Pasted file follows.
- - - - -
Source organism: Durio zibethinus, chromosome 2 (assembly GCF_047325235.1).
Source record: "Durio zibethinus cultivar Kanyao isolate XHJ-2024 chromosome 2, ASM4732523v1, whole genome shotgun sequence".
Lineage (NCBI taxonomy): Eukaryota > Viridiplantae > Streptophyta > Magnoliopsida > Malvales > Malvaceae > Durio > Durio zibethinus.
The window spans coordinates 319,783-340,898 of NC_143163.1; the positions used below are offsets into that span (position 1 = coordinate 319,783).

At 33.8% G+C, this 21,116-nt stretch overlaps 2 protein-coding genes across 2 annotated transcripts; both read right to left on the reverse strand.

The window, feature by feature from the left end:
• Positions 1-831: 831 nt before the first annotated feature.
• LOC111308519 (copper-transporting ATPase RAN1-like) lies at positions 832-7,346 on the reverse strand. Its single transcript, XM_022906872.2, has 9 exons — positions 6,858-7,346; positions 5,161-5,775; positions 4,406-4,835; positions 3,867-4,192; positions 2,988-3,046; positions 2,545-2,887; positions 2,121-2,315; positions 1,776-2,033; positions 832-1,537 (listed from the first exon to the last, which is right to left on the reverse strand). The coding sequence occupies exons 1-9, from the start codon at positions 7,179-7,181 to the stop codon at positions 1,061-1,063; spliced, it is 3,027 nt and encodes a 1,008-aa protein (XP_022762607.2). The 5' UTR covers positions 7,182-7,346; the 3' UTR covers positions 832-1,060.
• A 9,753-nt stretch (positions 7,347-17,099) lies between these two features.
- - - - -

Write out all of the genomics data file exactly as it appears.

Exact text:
Source organism: Durio zibethinus, chromosome 2 (assembly GCF_047325235.1).
Source record: "Durio zibethinus cultivar Kanyao isolate XHJ-2024 chromosome 2, ASM4732523v1, whole genome shotgun sequence".
Lineage (NCBI taxonomy): Eukaryota > Viridiplantae > Streptophyta > Magnoliopsida > Malvales > Malvaceae > Durio > Durio zibethinus.
The window spans coordinates 319,783-340,898 of NC_143163.1; the positions used below are offsets into that span (position 1 = coordinate 319,783).

At 33.8% G+C, this 21,116-nt stretch overlaps 2 protein-coding genes across 2 annotated transcripts; both read right to left on the reverse strand.

The window, feature by feature from the left end:
• Positions 1-831: 831 nt before the first annotated feature.
• LOC111308519 (copper-transporting ATPase RAN1-like) lies at positions 832-7,346 on the reverse strand. Its single transcript, XM_022906872.2, has 9 exons — positions 6,858-7,346; positions 5,161-5,775; positions 4,406-4,835; positions 3,867-4,192; positions 2,988-3,046; positions 2,545-2,887; positions 2,121-2,315; positions 1,776-2,033; positions 832-1,537 (listed from the first exon to the last, which is right to left on the reverse strand). The coding sequence occupies exons 1-9, from the start codon at positions 7,179-7,181 to the stop codon at positions 1,061-1,063; spliced, it is 3,027 nt and encodes a 1,008-aa protein (XP_022762607.2). The 5' UTR covers positions 7,182-7,346; the 3' UTR covers positions 832-1,060.
• A 9,753-nt stretch (positions 7,347-17,099) lies between these two features.